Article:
In order to defend any number of practices, some Christians resort to the statement, “It’s a cultural thing with them.” My question is, is it cultural or a lack of leadership, or perhaps both? Now, for an example:
Several years ago, my wife and I visited some missionaries in Central America. We spent two days with two different missionaries in the same city and attended services in both of their churches. The first missionary tried to prepare us by telling us that the people of this country are very emotional and do not mind showing it in the services. He said it was a cultural thing. I could accept that and had no problem with it.
He described them exactly right: the people did a little shouting, hand raising, and hanky waving. Their service had a very relaxed style. If someone wanted to sing, they just walked up and started singing, and the guitarist picked right up on it. Someone formed an ensemble, and one mother with her baby on her shoulder walked up and participated in it. We felt like we had attended a pep rally, but we were blessed (as much as we could understand).
The next day, we went across town to the next missionary couple and spent the day with them. Before we went to the service that night, the missionary began to prepare us for what to expect because of their culture. I almost stopped him to let him know that we already knew what the people were like because of the explanation and demonstration the night before, but I didn’t.
Sure enough, the people were exactly like he said: emotionless! Their service was formal, with everything being thought out beforehand. All the men had on coats and ties, the music was exact and reverential, and it was very quiet with no, “Amens.” Were we ever surprised!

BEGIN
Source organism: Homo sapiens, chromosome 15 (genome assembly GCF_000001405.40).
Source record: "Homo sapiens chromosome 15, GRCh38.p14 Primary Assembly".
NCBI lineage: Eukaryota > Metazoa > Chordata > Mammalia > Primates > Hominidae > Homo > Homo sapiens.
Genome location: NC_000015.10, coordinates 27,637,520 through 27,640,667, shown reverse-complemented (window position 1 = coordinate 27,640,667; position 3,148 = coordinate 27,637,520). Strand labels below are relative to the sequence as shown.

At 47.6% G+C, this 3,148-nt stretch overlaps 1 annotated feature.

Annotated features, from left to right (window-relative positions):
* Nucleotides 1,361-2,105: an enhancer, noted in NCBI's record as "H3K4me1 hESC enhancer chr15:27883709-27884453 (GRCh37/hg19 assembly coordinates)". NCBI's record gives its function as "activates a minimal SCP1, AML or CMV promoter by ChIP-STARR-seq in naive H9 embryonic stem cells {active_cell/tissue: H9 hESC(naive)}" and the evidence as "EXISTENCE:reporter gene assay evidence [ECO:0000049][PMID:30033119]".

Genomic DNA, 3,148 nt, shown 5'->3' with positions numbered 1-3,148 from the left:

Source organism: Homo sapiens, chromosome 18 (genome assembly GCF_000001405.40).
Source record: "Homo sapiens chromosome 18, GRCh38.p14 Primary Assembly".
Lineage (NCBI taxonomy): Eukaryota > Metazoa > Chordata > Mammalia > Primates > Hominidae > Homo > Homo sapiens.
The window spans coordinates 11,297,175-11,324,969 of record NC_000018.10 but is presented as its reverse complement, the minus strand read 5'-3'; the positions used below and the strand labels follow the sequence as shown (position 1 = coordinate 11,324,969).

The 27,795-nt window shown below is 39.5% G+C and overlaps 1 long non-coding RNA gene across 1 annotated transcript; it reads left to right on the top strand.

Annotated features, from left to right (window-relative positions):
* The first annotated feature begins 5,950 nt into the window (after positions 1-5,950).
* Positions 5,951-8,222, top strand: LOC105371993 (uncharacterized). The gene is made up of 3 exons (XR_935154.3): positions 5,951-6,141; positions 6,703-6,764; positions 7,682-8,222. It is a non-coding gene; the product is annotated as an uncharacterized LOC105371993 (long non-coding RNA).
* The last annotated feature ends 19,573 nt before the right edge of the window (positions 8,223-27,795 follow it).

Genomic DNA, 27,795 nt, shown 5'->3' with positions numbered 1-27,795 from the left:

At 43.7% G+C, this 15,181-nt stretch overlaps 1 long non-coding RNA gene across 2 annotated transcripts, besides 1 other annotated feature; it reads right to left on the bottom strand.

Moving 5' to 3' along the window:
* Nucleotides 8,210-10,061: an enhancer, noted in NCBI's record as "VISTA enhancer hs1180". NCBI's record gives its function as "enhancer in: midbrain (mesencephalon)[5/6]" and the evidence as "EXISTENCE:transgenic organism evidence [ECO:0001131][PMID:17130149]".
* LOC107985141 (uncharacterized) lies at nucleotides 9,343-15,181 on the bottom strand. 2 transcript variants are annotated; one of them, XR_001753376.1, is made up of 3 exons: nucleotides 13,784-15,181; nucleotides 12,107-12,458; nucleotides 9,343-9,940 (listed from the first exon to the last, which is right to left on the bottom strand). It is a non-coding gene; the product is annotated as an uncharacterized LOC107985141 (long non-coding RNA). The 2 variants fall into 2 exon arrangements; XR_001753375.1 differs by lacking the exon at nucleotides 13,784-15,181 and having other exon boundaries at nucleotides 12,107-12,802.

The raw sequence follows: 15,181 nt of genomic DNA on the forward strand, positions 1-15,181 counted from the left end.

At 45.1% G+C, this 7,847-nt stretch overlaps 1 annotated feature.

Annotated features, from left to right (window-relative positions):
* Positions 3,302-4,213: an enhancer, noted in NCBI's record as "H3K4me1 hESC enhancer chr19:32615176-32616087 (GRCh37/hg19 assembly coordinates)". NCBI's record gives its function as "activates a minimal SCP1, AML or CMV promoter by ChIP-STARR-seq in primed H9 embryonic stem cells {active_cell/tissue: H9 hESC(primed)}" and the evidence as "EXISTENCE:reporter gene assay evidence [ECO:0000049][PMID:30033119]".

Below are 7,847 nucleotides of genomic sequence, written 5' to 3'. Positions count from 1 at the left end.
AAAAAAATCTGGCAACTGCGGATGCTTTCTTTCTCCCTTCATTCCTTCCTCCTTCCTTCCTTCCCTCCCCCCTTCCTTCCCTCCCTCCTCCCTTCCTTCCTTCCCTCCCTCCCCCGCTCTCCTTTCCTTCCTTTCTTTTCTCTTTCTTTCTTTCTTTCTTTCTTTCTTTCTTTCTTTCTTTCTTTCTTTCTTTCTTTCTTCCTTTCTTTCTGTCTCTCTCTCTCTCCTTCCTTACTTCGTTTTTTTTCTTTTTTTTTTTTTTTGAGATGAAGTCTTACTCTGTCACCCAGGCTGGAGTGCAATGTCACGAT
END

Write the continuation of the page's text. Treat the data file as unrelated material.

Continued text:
What made the difference? These were the same people, in the same country, and the same city, but they were entirely different. Now, for one additional observation on our part: in the “emotional” service, the one who was the most emotional and waved his hanky more than anyone else was the missionary. In the second service, the best dressed and most stately of them all was the missionary.
Do you know what made the difference? Leadership. Neither one of the above was cultural or sinful, but was a result of different styles of leadership. I am reminded of the time I went into Washington, D. C. and started the Northeast Baptist Temple in 1977. After a couple of months, one of the dear ladies attending our services came up to me and said, “Pastor, we are not used to singing ‘Amazing Grace’ that way.” She soon learned to, and liked it!
My point is that we should be careful about what we so quickly set aside as cultural. Just because something is cultural doesn’t mean we can’t seek to change or improve it if need be (i.e. drinking alcohol, dress, music, polygamy, greed, pride, debt, etc.).
“Culture” and “conviction” are not the same and shouldn’t be treated as such. I believe often times missionaries accept anything cultural as sacrosanct and believe it should not be dealt with for the fear it might sound “American.” Even pastors in the United States sometimes give up their convictions because of a changing culture.
Pastors need to be careful about so quickly changing things they have (or should have) always stood for. Just because our culture is drifting in a certain direction doesn’t mean we have to! If something cultural violates Scripture, then leaders should have the courage to take a stand, identifying with the Bible and the Lord.
When the Apostle Paul saw a people out of sync with Scripture and given to idolatry (culture), the Bible says that while he was waiting in Athens, “His spirit was stirred in him” (Acts 17:16).
Good leadership, dependent upon the power of God, can accomplish the will of God. Let’s stop making excuses for not doing things right. If God has put you in a position of leadership, lead!